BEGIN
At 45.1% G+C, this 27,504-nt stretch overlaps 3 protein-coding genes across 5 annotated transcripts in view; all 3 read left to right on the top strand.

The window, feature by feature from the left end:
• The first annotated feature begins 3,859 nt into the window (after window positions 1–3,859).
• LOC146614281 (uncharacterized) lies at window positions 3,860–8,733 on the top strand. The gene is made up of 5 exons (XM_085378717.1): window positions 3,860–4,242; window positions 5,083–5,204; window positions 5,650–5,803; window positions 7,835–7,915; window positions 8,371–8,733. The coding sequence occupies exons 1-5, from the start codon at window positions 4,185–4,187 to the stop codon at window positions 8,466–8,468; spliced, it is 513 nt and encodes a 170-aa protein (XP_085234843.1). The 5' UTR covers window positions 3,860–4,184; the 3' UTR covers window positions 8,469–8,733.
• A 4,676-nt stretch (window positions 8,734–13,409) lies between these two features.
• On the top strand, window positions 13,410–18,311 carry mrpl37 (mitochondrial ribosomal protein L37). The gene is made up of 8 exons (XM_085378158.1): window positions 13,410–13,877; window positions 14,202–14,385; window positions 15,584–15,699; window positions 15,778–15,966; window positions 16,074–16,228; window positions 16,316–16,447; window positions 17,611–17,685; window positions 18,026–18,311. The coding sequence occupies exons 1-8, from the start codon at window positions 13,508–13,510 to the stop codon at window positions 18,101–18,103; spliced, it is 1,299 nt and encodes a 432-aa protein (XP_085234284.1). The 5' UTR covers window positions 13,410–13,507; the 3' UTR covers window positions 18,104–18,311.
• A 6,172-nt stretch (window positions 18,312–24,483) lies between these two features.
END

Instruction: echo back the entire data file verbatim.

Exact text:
At 45.1% G+C, this 27,504-nt stretch overlaps 3 protein-coding genes across 5 annotated transcripts in view; all 3 read left to right on the top strand.

The window, feature by feature from the left end:
• The first annotated feature begins 3,859 nt into the window (after window positions 1–3,859).
• LOC146614281 (uncharacterized) lies at window positions 3,860–8,733 on the top strand. The gene is made up of 5 exons (XM_085378717.1): window positions 3,860–4,242; window positions 5,083–5,204; window positions 5,650–5,803; window positions 7,835–7,915; window positions 8,371–8,733. The coding sequence occupies exons 1-5, from the start codon at window positions 4,185–4,187 to the stop codon at window positions 8,466–8,468; spliced, it is 513 nt and encodes a 170-aa protein (XP_085234843.1). The 5' UTR covers window positions 3,860–4,184; the 3' UTR covers window positions 8,469–8,733.
• A 4,676-nt stretch (window positions 8,734–13,409) lies between these two features.
• On the top strand, window positions 13,410–18,311 carry mrpl37 (mitochondrial ribosomal protein L37). The gene is made up of 8 exons (XM_085378158.1): window positions 13,410–13,877; window positions 14,202–14,385; window positions 15,584–15,699; window positions 15,778–15,966; window positions 16,074–16,228; window positions 16,316–16,447; window positions 17,611–17,685; window positions 18,026–18,311. The coding sequence occupies exons 1-8, from the start codon at window positions 13,508–13,510 to the stop codon at window positions 18,101–18,103; spliced, it is 1,299 nt and encodes a 432-aa protein (XP_085234284.1). The 5' UTR covers window positions 13,410–13,507; the 3' UTR covers window positions 18,104–18,311.
• A 6,172-nt stretch (window positions 18,312–24,483) lies between these two features.